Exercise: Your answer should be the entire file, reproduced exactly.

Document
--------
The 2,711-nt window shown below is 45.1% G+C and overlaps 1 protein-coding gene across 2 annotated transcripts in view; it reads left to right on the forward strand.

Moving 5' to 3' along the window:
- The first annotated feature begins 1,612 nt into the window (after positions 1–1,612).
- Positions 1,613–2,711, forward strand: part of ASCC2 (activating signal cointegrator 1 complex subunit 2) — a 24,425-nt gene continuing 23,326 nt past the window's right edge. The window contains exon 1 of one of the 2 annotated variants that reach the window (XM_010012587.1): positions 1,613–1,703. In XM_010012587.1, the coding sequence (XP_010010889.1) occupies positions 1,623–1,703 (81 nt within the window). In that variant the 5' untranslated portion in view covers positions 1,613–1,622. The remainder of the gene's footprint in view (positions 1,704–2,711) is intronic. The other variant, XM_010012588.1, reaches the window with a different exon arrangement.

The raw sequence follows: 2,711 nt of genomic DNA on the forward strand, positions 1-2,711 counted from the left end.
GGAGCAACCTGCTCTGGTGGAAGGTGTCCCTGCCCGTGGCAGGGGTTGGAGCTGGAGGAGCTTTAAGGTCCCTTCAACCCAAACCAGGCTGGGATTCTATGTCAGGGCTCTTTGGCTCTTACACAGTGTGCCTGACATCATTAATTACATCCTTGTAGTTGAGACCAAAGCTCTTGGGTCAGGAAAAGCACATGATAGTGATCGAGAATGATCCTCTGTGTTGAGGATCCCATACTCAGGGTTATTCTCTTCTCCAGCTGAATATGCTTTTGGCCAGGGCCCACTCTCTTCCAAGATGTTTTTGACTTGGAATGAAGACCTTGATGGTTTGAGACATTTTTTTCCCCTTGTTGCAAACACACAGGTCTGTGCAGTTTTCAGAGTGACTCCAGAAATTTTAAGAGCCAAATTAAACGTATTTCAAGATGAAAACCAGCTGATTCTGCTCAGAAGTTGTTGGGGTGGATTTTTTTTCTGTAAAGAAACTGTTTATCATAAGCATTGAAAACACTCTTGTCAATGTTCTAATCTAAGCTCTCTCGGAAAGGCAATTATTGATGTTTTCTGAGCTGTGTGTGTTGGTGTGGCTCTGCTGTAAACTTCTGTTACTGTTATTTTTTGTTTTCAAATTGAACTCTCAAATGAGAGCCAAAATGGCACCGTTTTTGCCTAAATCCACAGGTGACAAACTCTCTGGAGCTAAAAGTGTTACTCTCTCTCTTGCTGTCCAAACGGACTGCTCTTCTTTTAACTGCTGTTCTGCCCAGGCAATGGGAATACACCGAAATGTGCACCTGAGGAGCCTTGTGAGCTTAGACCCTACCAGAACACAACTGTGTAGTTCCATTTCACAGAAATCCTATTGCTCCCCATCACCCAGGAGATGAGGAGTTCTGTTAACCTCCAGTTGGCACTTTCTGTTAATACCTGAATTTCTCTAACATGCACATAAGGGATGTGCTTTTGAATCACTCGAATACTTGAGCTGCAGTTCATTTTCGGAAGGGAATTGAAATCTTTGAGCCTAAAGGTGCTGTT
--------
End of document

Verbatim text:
The 2,711-nt window shown below is 45.1% G+C and overlaps 1 protein-coding gene across 2 annotated transcripts in view; it reads left to right on the forward strand.

Moving 5' to 3' along the window:
- The first annotated feature begins 1,612 nt into the window (after positions 1–1,612).
- Positions 1,613–2,711, forward strand: part of ASCC2 (activating signal cointegrator 1 complex subunit 2) — a 24,425-nt gene continuing 23,326 nt past the window's right edge. The window contains exon 1 of one of the 2 annotated variants that reach the window (XM_010012587.1): positions 1,613–1,703. In XM_010012587.1, the coding sequence (XP_010010889.1) occupies positions 1,623–1,703 (81 nt within the window). In that variant the 5' untranslated portion in view covers positions 1,613–1,622. The remainder of the gene's footprint in view (positions 1,704–2,711) is intronic. The other variant, XM_010012588.1, reaches the window with a different exon arrangement.

The raw sequence follows: 2,711 nt of genomic DNA on the forward strand, positions 1-2,711 counted from the left end.
GGAGCAACCTGCTCTGGTGGAAGGTGTCCCTGCCCGTGGCAGGGGTTGGAGCTGGAGGAGCTTTAAGGTCCCTTCAACCCAAACCAGGCTGGGATTCTATGTCAGGGCTCTTTGGCTCTTACACAGTGTGCCTGACATCATTAATTACATCCTTGTAGTTGAGACCAAAGCTCTTGGGTCAGGAAAAGCACATGATAGTGATCGAGAATGATCCTCTGTGTTGAGGATCCCATACTCAGGGTTATTCTCTTCTCCAGCTGAATATGCTTTTGGCCAGGGCCCACTCTCTTCCAAGATGTTTTTGACTTGGAATGAAGACCTTGATGGTTTGAGACATTTTTTTCCCCTTGTTGCAAACACACAGGTCTGTGCAGTTTTCAGAGTGACTCCAGAAATTTTAAGAGCCAAATTAAACGTATTTCAAGATGAAAACCAGCTGATTCTGCTCAGAAGTTGTTGGGGTGGATTTTTTTTCTGTAAAGAAACTGTTTATCATAAGCATTGAAAACACTCTTGTCAATGTTCTAATCTAAGCTCTCTCGGAAAGGCAATTATTGATGTTTTCTGAGCTGTGTGTGTTGGTGTGGCTCTGCTGTAAACTTCTGTTACTGTTATTTTTTGTTTTCAAATTGAACTCTCAAATGAGAGCCAAAATGGCACCGTTTTTGCCTAAATCCACAGGTGACAAACTCTCTGGAGCTAAAAGTGTTACTCTCTCTCTTGCTGTCCAAACGGACTGCTCTTCTTTTAACTGCTGTTCTGCCCAGGCAATGGGAATACACCGAAATGTGCACCTGAGGAGCCTTGTGAGCTTAGACCCTACCAGAACACAACTGTGTAGTTCCATTTCACAGAAATCCTATTGCTCCCCATCACCCAGGAGATGAGGAGTTCTGTTAACCTCCAGTTGGCACTTTCTGTTAATACCTGAATTTCTCTAACATGCACATAAGGGATGTGCTTTTGAATCACTCGAATACTTGAGCTGCAGTTCATTTTCGGAAGGGAATTGAAATCTTTGAGCCTAAAGGTGCTGTT